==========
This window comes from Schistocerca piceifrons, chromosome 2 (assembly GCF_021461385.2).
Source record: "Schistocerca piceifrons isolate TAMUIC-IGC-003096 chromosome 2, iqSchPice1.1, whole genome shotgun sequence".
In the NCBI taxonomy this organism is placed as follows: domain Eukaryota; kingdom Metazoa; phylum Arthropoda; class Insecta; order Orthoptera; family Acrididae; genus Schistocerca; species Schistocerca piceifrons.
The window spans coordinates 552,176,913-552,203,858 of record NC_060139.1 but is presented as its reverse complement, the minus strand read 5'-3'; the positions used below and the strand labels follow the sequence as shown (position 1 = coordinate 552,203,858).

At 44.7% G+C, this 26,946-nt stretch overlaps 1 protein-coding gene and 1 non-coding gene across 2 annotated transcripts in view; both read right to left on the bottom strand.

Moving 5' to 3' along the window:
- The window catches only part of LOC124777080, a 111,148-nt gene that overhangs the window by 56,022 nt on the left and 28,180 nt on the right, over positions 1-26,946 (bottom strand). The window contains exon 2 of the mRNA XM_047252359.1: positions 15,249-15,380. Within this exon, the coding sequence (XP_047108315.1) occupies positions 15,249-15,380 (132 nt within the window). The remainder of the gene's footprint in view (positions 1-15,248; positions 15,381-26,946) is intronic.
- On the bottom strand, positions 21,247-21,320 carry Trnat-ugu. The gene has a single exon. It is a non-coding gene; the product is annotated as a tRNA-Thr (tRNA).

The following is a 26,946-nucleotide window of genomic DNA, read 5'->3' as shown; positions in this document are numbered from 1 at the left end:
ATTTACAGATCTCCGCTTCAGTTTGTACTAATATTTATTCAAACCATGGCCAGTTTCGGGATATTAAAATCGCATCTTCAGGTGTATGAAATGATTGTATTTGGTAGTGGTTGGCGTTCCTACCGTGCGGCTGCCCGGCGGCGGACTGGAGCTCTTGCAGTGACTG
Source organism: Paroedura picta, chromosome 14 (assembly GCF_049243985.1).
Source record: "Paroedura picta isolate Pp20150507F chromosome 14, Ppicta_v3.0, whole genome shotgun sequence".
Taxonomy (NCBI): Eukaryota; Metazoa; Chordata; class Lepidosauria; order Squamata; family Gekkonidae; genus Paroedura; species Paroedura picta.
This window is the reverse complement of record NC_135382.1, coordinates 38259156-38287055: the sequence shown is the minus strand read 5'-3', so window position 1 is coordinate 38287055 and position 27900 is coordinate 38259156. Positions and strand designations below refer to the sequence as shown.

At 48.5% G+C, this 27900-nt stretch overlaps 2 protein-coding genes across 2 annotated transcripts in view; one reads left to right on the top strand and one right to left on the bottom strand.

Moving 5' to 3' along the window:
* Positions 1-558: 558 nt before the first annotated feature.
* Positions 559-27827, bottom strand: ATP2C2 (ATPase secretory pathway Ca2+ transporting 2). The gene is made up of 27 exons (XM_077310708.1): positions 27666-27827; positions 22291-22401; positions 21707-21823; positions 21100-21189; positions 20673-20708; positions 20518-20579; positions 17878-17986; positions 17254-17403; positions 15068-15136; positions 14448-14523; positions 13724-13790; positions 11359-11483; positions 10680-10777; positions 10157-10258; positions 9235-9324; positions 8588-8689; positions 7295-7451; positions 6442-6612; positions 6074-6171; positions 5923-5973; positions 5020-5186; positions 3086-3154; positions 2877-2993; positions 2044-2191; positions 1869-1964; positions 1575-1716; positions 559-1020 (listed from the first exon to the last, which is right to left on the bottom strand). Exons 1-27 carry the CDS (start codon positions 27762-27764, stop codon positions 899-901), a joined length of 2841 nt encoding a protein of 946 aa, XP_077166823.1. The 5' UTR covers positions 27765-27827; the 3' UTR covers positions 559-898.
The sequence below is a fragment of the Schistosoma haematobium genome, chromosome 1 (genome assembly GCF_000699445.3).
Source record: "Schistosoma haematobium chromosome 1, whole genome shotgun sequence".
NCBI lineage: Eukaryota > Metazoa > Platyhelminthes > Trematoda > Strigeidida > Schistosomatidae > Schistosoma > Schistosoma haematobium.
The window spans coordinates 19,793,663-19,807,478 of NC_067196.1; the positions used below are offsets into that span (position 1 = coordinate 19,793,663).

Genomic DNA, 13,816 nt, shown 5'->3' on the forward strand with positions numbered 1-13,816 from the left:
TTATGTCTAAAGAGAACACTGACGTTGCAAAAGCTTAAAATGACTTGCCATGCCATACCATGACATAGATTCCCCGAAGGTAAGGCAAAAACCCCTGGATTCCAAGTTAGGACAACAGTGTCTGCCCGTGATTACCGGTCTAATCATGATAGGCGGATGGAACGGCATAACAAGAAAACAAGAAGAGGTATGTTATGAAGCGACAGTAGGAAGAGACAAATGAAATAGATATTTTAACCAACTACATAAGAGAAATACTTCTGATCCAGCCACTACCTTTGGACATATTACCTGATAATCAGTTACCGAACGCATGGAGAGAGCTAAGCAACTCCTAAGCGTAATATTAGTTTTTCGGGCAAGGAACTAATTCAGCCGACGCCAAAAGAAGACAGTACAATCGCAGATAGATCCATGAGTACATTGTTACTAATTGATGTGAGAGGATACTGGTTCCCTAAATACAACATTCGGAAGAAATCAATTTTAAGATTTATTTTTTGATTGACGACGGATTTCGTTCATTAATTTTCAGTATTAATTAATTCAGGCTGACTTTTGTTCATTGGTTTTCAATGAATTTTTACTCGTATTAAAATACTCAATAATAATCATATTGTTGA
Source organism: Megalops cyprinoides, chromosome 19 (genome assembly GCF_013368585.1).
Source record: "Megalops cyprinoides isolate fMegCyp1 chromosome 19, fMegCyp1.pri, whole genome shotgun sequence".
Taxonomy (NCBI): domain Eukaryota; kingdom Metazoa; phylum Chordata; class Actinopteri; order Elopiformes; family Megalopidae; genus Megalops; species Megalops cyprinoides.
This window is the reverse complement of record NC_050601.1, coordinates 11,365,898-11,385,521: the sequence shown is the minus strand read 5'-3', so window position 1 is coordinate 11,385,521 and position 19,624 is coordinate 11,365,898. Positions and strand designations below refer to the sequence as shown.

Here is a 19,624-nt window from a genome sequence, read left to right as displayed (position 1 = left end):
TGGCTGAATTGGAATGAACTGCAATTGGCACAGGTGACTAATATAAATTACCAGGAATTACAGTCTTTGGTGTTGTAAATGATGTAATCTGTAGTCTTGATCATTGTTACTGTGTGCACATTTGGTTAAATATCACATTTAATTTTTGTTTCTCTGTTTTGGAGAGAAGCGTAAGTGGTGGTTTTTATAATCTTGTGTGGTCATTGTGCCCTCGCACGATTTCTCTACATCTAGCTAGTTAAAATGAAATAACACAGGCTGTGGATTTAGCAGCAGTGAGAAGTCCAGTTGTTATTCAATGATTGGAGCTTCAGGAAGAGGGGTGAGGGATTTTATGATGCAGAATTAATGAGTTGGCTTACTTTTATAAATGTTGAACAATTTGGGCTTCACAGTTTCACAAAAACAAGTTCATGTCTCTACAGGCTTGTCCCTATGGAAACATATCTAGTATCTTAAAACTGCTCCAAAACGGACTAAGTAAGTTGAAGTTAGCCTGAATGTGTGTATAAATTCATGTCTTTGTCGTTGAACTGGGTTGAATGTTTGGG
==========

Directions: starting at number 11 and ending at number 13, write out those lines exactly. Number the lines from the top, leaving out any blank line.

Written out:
Source organism: Paroedura picta, chromosome 14 (assembly GCF_049243985.1).
Source record: "Paroedura picta isolate Pp20150507F chromosome 14, Ppicta_v3.0, whole genome shotgun sequence".
Taxonomy (NCBI): Eukaryota; Metazoa; Chordata; class Lepidosauria; order Squamata; family Gekkonidae; genus Paroedura; species Paroedura picta.